It starts with a distant sound of palms smacking together, then joined by more doing the same, leading to an undeniable crescendo of applause. Thrown into the mix are hooting, honking, whistling, and clanging of familiar kitchen equipment, seemingly coming out of nowhere and everywhere. As if summoned by a contagious energy, I lean out my window and clap, joining the quarantined masses in apartment buildings in a 2-minute burst of acclamation for all frontline workers in this pandemic. This 7 PM clapping is fast becoming a nightly encore performance by a hidden audience of unseen performers for, literally, death-defying acts, at the bedside and beyond.
Why do people clap?
This collective display of encouragement prompted me to look into the history of applause. A 2013 article in The Atlantic examined the sociopolitical underpinnings of clapping. A biblical reference to clapping can be found in Psalm 47. Politicians of the Roman Empire would take the pulse of their popularity based on the applause they inspired when they entered an arena. Somewhere along the way to our century, clapping has been formalized (applause only at the end of a movement during an orchestral performance, as a sign of sophistication), monetized (people got paid to applaud at theatrical performances in 19th century France), and mechanized (canned applause in TV shows).
Beyond the anthropologic understanding of smacking hands together, I’d like to think that clapping is deeply ingrained in our genetic ability to communicate, set in infancy (babies are prone to clapping). Applause as accolade is a uniquely human gesture, closely related to dispensing approval and gratitude. When we are overjoyed by a performance, the rhythmic staccato of clapping easily mimics the beating of the heart.
Lending a hand or two
Frontline healthcare workers are not typically seen as performance artists, although the virtuosity involved in certain medical-surgical procedures demands the exacting precision expected of an Olympic gymnast or a concert pianist. When members of a surgical team emerge from the operating suite, they are not usually greeted by a round of applause. A patient who recovers from life-threatening conditions is not sent off with a cheering squad lining the corridors dutifully applauding as the patient is wheeled out of the hospital.
So, what is different in time of pandemic?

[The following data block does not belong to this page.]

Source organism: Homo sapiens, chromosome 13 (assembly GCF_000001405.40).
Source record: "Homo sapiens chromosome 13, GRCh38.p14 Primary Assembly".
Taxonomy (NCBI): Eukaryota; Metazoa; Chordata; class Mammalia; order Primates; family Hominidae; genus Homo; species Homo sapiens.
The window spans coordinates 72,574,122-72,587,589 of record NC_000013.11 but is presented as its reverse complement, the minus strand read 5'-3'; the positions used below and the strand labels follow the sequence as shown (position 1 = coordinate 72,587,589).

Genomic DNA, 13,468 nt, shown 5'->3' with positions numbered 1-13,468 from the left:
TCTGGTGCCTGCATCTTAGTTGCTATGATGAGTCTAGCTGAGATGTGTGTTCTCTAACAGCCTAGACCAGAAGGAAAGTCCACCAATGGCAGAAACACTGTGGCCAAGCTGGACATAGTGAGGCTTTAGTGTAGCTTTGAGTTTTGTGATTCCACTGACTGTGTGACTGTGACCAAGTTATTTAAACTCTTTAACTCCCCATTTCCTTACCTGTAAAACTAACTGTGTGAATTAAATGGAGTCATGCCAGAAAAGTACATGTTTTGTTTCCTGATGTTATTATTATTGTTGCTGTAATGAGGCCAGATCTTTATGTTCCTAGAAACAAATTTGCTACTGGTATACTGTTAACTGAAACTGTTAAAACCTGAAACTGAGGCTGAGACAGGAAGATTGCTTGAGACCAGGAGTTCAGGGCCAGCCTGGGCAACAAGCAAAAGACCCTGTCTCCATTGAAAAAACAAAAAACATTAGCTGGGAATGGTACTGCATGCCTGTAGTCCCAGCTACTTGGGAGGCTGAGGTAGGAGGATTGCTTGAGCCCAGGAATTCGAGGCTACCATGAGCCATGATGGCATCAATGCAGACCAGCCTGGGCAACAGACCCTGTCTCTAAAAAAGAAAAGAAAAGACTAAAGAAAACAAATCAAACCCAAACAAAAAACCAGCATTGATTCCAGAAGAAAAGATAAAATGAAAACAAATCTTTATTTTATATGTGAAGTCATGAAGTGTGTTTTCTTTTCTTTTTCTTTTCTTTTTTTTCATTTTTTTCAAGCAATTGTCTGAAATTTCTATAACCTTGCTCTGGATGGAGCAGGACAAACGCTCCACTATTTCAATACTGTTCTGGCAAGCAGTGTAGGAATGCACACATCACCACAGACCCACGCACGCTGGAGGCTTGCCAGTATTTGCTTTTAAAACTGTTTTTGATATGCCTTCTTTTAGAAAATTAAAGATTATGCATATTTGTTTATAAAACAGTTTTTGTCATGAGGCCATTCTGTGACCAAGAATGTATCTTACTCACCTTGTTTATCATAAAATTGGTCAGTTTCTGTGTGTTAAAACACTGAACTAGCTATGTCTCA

The ravages of COVID-19 have thrown us all into a global lifeboat that did not have enough life jackets. As in any pandemic, death is, unfortunately, inevitable. But with reports of frontline workers dying in large numbers, the public had to recalibrate its civic duty to protect our collective physical and emotional safety. It became apparent that it is not enough to simply shelter-in-place. We also needed to shout-out-in-place to those who risk their lives for others.
In the advent of 9/11, New Yorkers and the world made pilgrimages to fire houses all over the city. Makeshift altars sprung up all over town allowing us to grieve and give gratitude. The quarantine restriction has robbed us the solace in being with one another in person in times of crisis. The 7 PM (8 PM in Europe and elsewhere) clapping is our once a day audible communion with our neighbors and the world at large to actively choose to practice gratitude. In clapping together, we are simultaneously the actors and spectators of human becoming.
It is right to give thanks and praise
Typically, we applaud in real-time with live performers. This is why we rarely burst into thunderous applause in a movie house. The mystery of the clapping-in-shelter started in China, the original epicenter of the pandemic. Variations on these eruptions include collective musical performances on balconies in Italy and Spain and the nationwide singing of the Welsh national anthem. It is apparent that the human capacity for thanksgiving and solidarity is endlessly creative and tenacious. The world is craving for hand-made appreciation with no artificial flavoring, just the smacking of the palms. It is time we give credit to where credit is due.
The papers report on the staggering numbers of deaths due to COVID-19, with many more anticipated. It is possible that some people may not feel grateful, especially those who have lost their loved ones. I have no pretensions to know the answers to the existential and moral questions on the meaning of suffering, but this quote by Viktor Frankl, the holocaust survivor-turned-psychiatrist, might offer some consolation: “When we are no longer able to change the situation, we can challenge to change ourselves.” I clap not because I am expected to but because I am moved to do so. I clap live because an emoji is an insincere ersatz appreciation for an unimaginably complex undertaking. I clap for those who can’t. I clap because I have time in my hands, and that, in and of itself, is a good reason to be thankful.
Fidelindo Lim is clinical associate professor at New York University – Rory Meyers College of Nursing.
Gerber M. The Atlantic. A Brief history of applause, the ‘Big Data’ of the ancient world. 2013. theatlantic.com/technology/archive/2013/03/a-brief-history-of-applause-the-big-data-of-the-ancient-world/274014/